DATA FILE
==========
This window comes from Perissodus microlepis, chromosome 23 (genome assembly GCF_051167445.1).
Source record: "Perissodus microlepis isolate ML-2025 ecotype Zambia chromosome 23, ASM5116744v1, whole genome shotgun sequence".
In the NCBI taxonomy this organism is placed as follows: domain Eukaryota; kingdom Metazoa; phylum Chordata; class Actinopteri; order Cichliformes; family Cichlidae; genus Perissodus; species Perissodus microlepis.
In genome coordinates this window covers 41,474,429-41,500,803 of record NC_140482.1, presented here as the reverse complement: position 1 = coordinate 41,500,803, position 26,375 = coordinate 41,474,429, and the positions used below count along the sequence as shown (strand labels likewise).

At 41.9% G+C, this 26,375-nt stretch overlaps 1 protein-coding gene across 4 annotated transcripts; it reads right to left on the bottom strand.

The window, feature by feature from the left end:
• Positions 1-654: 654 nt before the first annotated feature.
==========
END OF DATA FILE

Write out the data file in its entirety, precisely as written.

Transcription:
This window comes from Perissodus microlepis, chromosome 23 (genome assembly GCF_051167445.1).
Source record: "Perissodus microlepis isolate ML-2025 ecotype Zambia chromosome 23, ASM5116744v1, whole genome shotgun sequence".
In the NCBI taxonomy this organism is placed as follows: domain Eukaryota; kingdom Metazoa; phylum Chordata; class Actinopteri; order Cichliformes; family Cichlidae; genus Perissodus; species Perissodus microlepis.
In genome coordinates this window covers 41,474,429-41,500,803 of record NC_140482.1, presented here as the reverse complement: position 1 = coordinate 41,500,803, position 26,375 = coordinate 41,474,429, and the positions used below count along the sequence as shown (strand labels likewise).

At 41.9% G+C, this 26,375-nt stretch overlaps 1 protein-coding gene across 4 annotated transcripts; it reads right to left on the bottom strand.

The window, feature by feature from the left end:
• Positions 1-654: 654 nt before the first annotated feature.